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When family matters were shown on screen

The Godfather was hailed as a masterpiece from when it first aired 1972. And, it still is today

The murder of Luca Brasi, played by Lenny Montana, in a scene from The Godfather. Photo: Getty/The New European

The Godfather, which subsequently became known as The Godfather Part 1, was first shown on March 14, 1972 at Loew’s Theatre in New York. This Broadway movie house was then the place of record to determine when a film was first released; an antiquated idea now, but common back then.

A couple of days before that, the then Soviet Union rebuked what was then the Georgian Soviet Socialist Republic, and later decided to create for them an entity called “the Soviet people”, which the Georgians revolted against.

There were always bomb threats on board planes in those days, and there had been one a few days before the movie opened.

Other elements of the zeitgeist: A fraudster admitted that he had faked the so-called autobiography of Howard Hughes, president Nixon had gone to China, and the hit song was Neil Young’s Heart Of Gold:

“I want to live, I want to give. I’ve been a miner, For a heart of gold”


It was also the year before the recession began, but things were already broken.

New York City was a place of broken glass, abandoned cars, crime.

My generation grew up watching on TV as Robert Kennedy, the younger brother of the president, took on organised crime. Known as the mob; the mafia; “the guys” and, in my hometown of Chicago, “the Irish and the Italians”. Organised crime was on the mind of everyone. When it turned out, years later, that president Kennedy and the boss of bosses in Chicago had been having sex with the same woman, we decided that the president had not been assassinated, but “bumped off”.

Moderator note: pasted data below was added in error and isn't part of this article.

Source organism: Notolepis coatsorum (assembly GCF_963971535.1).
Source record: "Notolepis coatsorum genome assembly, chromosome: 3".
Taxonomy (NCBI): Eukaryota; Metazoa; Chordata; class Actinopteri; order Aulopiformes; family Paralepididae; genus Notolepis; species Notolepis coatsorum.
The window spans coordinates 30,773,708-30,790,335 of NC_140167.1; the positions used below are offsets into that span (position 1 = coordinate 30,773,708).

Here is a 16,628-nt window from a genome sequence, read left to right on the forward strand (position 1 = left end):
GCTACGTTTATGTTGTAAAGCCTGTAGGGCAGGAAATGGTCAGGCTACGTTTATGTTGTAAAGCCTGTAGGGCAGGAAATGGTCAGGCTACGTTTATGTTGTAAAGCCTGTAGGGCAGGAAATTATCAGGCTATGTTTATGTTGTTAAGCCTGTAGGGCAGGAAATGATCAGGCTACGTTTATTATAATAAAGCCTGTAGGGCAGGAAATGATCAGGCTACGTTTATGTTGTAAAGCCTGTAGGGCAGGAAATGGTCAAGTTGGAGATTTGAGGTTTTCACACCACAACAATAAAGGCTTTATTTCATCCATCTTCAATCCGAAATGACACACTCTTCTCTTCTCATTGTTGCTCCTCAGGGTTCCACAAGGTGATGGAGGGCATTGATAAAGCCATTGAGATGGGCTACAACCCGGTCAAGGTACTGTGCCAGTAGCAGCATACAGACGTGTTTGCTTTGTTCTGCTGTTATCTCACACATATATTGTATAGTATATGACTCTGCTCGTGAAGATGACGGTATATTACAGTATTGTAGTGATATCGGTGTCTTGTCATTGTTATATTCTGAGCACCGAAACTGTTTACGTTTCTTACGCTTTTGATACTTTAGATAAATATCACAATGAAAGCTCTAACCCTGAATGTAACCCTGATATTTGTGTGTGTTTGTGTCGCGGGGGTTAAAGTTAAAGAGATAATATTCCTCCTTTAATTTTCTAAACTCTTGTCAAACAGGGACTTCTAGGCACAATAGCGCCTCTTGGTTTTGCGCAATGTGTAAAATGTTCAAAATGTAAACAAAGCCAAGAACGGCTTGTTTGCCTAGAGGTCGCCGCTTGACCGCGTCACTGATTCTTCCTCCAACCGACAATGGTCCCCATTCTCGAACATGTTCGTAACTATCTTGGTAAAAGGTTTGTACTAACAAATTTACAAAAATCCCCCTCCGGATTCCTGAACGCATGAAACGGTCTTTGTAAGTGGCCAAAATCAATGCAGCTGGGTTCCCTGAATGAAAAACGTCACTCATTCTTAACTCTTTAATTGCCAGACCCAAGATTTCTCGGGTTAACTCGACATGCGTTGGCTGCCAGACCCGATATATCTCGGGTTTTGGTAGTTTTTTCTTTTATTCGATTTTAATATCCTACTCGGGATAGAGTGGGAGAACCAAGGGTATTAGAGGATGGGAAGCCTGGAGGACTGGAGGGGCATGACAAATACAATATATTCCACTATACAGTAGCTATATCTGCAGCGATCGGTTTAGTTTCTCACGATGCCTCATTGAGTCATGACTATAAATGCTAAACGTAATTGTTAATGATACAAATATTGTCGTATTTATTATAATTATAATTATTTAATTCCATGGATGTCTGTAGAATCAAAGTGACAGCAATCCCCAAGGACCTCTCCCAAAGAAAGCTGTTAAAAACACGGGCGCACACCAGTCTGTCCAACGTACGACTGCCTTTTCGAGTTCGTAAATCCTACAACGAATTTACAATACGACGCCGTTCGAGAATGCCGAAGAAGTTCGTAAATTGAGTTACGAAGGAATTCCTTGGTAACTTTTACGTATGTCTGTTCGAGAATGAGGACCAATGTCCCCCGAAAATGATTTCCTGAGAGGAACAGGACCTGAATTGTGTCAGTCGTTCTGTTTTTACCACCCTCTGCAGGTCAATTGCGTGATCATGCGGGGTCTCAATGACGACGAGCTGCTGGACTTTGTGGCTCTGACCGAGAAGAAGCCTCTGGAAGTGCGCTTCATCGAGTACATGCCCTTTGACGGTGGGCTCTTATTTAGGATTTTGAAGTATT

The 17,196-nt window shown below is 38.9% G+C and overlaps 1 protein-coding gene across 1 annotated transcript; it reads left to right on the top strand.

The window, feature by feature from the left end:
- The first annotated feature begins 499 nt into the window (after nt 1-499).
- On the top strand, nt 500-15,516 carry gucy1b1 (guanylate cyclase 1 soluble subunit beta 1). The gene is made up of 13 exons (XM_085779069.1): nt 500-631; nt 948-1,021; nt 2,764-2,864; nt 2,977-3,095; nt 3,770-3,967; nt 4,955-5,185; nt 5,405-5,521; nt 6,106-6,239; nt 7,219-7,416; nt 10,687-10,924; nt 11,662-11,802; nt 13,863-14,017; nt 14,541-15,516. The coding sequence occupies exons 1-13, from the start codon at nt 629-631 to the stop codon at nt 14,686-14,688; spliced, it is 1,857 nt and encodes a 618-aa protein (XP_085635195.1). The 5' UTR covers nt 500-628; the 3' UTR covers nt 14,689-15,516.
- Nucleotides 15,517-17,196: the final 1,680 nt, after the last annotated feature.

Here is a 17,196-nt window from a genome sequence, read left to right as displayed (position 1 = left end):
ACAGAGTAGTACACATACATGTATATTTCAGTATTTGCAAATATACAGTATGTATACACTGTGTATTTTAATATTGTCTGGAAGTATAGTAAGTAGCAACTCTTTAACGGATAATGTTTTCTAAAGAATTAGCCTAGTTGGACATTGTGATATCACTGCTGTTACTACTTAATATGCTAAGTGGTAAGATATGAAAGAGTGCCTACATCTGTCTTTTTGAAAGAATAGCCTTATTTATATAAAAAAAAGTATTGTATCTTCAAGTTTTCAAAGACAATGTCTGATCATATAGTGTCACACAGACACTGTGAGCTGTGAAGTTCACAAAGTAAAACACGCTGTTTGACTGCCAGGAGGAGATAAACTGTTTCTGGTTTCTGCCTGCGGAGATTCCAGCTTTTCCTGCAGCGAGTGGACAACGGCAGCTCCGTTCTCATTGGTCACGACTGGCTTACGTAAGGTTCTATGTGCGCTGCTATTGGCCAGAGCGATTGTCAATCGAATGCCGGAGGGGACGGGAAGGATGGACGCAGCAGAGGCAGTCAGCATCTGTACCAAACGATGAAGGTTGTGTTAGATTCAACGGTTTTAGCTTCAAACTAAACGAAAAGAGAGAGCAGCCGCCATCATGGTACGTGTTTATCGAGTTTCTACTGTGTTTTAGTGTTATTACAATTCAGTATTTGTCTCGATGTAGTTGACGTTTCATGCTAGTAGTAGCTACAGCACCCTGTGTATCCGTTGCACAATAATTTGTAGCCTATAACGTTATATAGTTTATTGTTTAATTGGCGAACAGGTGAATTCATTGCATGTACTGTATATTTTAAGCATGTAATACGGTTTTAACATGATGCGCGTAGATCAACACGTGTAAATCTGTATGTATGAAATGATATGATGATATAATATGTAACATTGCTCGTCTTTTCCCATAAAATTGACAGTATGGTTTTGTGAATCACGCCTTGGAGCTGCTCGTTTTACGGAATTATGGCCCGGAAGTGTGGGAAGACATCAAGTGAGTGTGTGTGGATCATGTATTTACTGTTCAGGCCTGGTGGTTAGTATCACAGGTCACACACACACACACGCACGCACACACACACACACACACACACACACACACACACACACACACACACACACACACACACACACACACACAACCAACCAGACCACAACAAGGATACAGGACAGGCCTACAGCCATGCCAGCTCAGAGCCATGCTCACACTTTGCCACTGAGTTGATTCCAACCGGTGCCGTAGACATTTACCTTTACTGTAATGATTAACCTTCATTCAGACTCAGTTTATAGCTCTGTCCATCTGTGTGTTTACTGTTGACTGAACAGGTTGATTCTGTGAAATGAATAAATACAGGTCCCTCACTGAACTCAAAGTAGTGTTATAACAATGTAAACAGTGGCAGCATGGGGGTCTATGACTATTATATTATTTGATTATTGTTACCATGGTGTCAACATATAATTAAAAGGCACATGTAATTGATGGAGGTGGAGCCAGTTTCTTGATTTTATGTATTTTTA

Mario Puzo’s novel The Godfather, published three years before, was a monster. Everybody read it. It managed to invoke bits of The Brothers Karamazov and Balzac. Most people who read it didn’t know that. But what most did know, and many said, was that most of the people killed by the Corleones were probably people they would kill themselves in the right circumstances.

There was stuff about the upcoming film in the papers from time to time, pre-publicity like the set-up and filming of Marlon Brando as the patriarch Don Corleone being cut down in the street.

We were ready and eager to see this movie. But nothing had prepared us, prepared the world; nor prepared the studio that financed and released it; the director who made it; and the actors who played in it… for what it became and still is.

I can recall its first run.

I was in a movie house in downtown Chicago full of young African Americans like me, mostly guys. At the end, when Al Pacino’s Michael Corleone, when asked by his wife, played by Diane Keaton, if he had been responsible for all of the murders we had seen him be responsible for, he looked her in the eyes and said calmly: “No.”

That was the end, and every guy in that packed theatre jumped to his feet and yelled “Yes!”, including my boyfriend.